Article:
Advances in Meteorology

Advances in Meteorology / 2012 / Article
Special Issue

Forecasting Urban Air Quality

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Editorial | Open Access

Volume 2012 |Article ID 243603 |

Tareq Hussein, Christer Johansson, Lidia Morawska, "Forecasting Urban Air Quality", Advances in Meteorology, vol. 2012, Article ID 243603, 2 pages, 2012.

Forecasting Urban Air Quality

Received12 Sep 2012
Accepted12 Sep 2012
Published13 Nov 2012

Air pollution has significant impacts on both the environment and human health. Therefore, urban areas have received ever growing attention, because they not only have the highest concentrations of air pollutants, but they also have the highest human population. In modern societies, urban air quality (UAQ) is routinely evaluated and local authorities provide regular reports to the public about current UAQ levels. Both local and international authorities also recommended that some air pollutant concentrations remain below a certain level, with the aim of reducing emissions and improving the air quality, both in urban areas and on a more regional scale. In some countries, protocols aimed at reducing emissions have come in force as a result of international agreements.

While the routine assessment of UAQ is essential for analysing what has happened in the past, forecasting allows for the prediction of future trends and enables local authorities to plan new strategies aimed at reducing the risk of exposure to high levels of air pollution. For example, the EU directive (2008/50/EC) declared that Member States shall forecast air quality and inform the public if any alert thresholds are likely to be exceeded. However, whilst the forecasting of UAQ and its impact on the environment and human health is of great interest to both policy makers and the public, it is also extremely challenging. Forecasting UAQ requires long-term monitoring of the temporal-spatial variation of air pollutants, as well as data on weather patterns, anthropogenic, and biogenic emissions, and the local- and long-range transport of air pollution.

Three papers in this special issue present work on the development of statistical forecasting models that are superior in terms of their high productivity, but lacking in terms of the physical process. One paper illustrates how, in addition to vehicular traffic, meteorology also plays an important role in UAQ, and it can be used as one of the key predictors in air-quality forecasting models. The approach was based on a generalized additive model and it was applied for nitrogen dioxide ( ) and particulate matter (PM10) in Turin-Italy during December 2003–April 2005. Another paper presents work in relation to the development of two empirical models: a Bayesian approach to forecast the next day ground-level ozone hourly concentrations and a state-space model approach. The predictions of these models were evaluated against many stations where the first approach was superior to the second. The third paper presents a forecast of daily maximum surface ozone concentration in the Athens area, based on multiple linear regression models. This paper also emphasized that basic meteorological parameters are of great importance in order to forecast ozone concentration levels. In addition, One paper presents data from an air quality management system installed at the Department of Labour Inspection in Cyprus. This system was applied for the measurement of NO2, , CO, Benzene, PM10, and PM2.5.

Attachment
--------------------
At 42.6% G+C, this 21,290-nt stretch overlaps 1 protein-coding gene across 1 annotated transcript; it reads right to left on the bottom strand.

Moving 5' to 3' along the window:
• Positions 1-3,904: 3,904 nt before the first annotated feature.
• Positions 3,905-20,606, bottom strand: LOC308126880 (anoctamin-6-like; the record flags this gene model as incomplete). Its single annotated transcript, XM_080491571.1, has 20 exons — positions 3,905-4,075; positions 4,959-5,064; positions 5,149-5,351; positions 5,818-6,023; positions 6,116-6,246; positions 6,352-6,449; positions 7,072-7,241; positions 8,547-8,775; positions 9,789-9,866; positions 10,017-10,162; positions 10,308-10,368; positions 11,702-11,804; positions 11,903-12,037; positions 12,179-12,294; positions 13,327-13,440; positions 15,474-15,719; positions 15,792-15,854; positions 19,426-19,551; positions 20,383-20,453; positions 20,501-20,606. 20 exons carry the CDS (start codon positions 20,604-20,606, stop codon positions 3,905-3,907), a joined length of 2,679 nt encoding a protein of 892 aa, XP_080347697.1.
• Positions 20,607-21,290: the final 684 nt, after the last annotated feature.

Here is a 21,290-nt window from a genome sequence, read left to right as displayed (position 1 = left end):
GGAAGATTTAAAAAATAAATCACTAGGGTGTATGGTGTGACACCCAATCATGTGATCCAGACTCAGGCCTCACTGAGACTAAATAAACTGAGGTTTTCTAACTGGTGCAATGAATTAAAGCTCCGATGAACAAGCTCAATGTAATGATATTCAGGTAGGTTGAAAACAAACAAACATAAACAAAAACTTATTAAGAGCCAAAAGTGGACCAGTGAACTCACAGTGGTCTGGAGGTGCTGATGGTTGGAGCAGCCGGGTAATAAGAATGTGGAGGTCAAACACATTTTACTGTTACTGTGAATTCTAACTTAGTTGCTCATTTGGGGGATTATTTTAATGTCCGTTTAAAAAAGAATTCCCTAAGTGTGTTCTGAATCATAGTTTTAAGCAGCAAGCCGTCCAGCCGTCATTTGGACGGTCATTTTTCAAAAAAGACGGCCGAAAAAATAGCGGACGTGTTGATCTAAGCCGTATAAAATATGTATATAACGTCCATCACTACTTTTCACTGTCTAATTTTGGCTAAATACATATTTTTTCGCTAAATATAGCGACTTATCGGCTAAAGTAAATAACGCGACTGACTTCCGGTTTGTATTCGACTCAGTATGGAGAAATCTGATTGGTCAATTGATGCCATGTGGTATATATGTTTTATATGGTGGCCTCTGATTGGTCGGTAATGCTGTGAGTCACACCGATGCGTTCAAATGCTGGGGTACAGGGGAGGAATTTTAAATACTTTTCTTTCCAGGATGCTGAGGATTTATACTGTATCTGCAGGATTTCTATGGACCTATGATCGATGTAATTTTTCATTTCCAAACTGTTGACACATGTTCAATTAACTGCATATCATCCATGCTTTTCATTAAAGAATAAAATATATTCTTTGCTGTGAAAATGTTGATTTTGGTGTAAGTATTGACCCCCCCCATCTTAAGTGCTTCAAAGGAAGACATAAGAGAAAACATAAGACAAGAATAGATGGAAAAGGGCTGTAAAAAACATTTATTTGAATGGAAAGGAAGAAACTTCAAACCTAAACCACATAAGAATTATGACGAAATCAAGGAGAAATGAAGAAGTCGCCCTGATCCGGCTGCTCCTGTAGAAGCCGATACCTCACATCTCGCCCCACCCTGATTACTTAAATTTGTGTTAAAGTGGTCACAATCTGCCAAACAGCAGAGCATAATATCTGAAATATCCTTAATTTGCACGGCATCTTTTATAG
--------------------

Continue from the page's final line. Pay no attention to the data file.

In principle, the statistical models presented in several papers, and the air quality management system presented in a paper, can be extended to other air quality parameters, with the aim of developing an integrated system to forecast UAQ. In general, statistical models are able to make highly accurate short-term predictions, however they are unable to account for the many chemical and physical processes that impact on UAQ in the long-term.

The Community Multiscale Air Quality (CMAQ) modeling system and the CB05 mechanism were utilized in Paper IV to investigate the impact of nitrous acid (HONO) chemistry on regional ozone and particulate matter concentrations in the Pearl River Delta region. The results of the model simulations were in good agreement with the observed data for NOx, SO2, PM10, and sulfate.

In one paper, the Weather Research and Forecasting model was applied, in conjunction with chemistry packages that were modified for use in the subarctic region, to examine the effects of using low-sulfur fuel in oil-burning facilities on PM2.5 concentrations at breathing level in an Alaska city. The simulation results suggested that introducing low-sulfur fuel would decrease the monthly mean 24 h-averaged concentrations during the winter. The results also suggested that PM2.5 concentrations would further decrease on days with low atmospheric boundary layer heights, a low hydrometeor mixing ratio, low downward shortwave radiation, and low temperatures. Published in this issue, by the same research group and using the same modeling approach, another paper illustrates the effects of exchanging noncertified wood-burning devices with certified ones, on the 24 h-average PM2.5 concentrations in winter. The results showed that changing out 2930 uncertified woodstoves and 90 outdoor wood boilers would reduce the 24 h average PM2.5 concentrations by 6% and result in pollution falling below the alert threshold levels on 7 out of the 55 simulated exceedance days.

Tareq Hussein
Christer Johansson
Lidia Morawska

Copyright © 2012 Tareq Hussein et al. This is an open access article distributed under the Creative Commons Attribution License, which permits unrestricted use, distribution, and reproduction in any medium, provided the original work is properly cited.

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